On the constitutional issue the contention is to the effect that one convicted of a 40-2-32 offense is entitled to a due process hearing on the exercise of the discretion committed to the sentencing court. The constitutionality of the Act as applied to this petitioner has been twice sustained in the Colorado Supreme Court, see Specht v. People, 396 P.2d 838; Specht v. Tinsley, 153 Colo. 235, 385 P.2d 423. As applied to others similarly situated, it has been sustained in Trueblood v. Tinsley, 148 Colo. 503, 366 P.2d 655; Vanderhoof v. People, 152 Colo. 147, 380 P.2d 903; Sutton v. People, 397 P.2d 746. The same contention was also before this court and decided against the petitioner in Trueblood v. Tinsley, 10 Cir., 316 F.2d 783. Similar statutes applied under similar circumstances have also been sustained by other state courts, i. e. by the Oregon Supreme Court in State v. Dixon, 238 Or. 121, 393 P.2d 204; by the Wisconsin Supreme Court in State ex rel. Volden v. Haas, 264 Wis. 127, 58 N.W.2d 577. The classification of this type of offender for specialized treatment has been authoritatively sustained in State of Minnesota ex rel. Pearson v. Probate Court, 309 U.S. 270, 60 S.Ct. 523, 84 L.Ed. 744. Our case is quite different from People v. Frontczak, 286 Mich. 51, 281 N.W. 534, where the condemned statute authorized confinement in addition or supplementary to the sentence imposed for the overt act offense.


We uphold the constitutionality of the Act and agree with the reasoning of the Wisconsin court in State v. Haas, supra, that petitioner was "afforded all the rights of due process at the time of trial. He [was] afforded the right to be heard by himself and counsel, to be advised of the nature of the charge against him, to meet the witnesses face to face and compel the attendance of witnesses in his own behalf, and to a speedy trial by an impartial jury. But upon conviction, he is subject to whatever loss of liberty the legislature has prescribed for his crime * * *."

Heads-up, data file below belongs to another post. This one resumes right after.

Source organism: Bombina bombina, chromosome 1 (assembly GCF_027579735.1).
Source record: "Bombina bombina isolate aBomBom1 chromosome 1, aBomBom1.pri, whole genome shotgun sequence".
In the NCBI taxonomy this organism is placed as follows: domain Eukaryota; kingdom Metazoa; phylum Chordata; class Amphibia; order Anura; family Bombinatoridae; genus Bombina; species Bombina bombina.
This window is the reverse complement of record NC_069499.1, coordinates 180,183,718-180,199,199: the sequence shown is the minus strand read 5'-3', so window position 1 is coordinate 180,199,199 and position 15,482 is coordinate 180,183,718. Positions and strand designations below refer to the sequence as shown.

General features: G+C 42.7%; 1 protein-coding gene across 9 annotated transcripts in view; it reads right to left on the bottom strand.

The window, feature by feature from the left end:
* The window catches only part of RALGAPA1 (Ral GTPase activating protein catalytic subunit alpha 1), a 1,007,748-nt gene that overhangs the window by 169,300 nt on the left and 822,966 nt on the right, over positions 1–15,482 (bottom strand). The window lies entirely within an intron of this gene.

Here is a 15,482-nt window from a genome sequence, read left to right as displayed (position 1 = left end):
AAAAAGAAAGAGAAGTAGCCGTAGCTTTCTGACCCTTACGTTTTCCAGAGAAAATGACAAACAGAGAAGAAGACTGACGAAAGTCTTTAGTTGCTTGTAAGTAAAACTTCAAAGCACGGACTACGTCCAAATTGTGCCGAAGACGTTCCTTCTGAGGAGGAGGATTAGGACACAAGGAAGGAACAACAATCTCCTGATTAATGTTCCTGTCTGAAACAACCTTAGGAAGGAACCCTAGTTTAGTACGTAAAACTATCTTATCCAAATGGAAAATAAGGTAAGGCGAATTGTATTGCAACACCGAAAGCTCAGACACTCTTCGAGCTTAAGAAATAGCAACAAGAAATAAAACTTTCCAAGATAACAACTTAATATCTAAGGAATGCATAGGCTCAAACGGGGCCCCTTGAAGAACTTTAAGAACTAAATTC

"There are sound practical reasons", says Mr. Justice Black, "for different evidentiary rules governing trial and sentencing procedures * * *." Williams v. People of State of New York, 337 U.S. 241, 69 S.Ct. 1079, 93 L.Ed. 1337. In determining whether a convicted person shall receive an indeterminate sentence based upon a recognized classification or a ten year maximum sentence, the sentencing court is free to utilize investigational techniques unhampered by due process requirements. "The due-process clause should not be treated as a device for freezing the evidential procedure of sentencing in the mold of trial procedure. So to treat the due-process clause would hinder if not preclude all courts — state and federal — from making progressive efforts to improve the administration of criminal justice." Williams v. People of State of New York, supra; see also Leland v. State of Oregon, 343 U.S. 790, 72 S.Ct. 1002, 96 L.Ed. 1302.

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As a distinguished psychiatrist has recently said, "Proper management of a mentally disordered offender must take account of his particular problems and needs as well as those of society."1 It is at the point of sentencing in the judicial process that psychiatry plays its most helpful role as an aid to the court, and it is at this point that the battle of the experts is the least desirable. See Wion v. United States, 10 Cir., 337 F.2d 230.


The judgment is affirmed.



See Dale C. Cameron, M.D., Superintendent, St. Elizabeths Hospital, Wash., D. C., "Did He Do It? If So, How Shall He Be Managed?", Federal Probation, June, 1965, Administrative Office of the United States Courts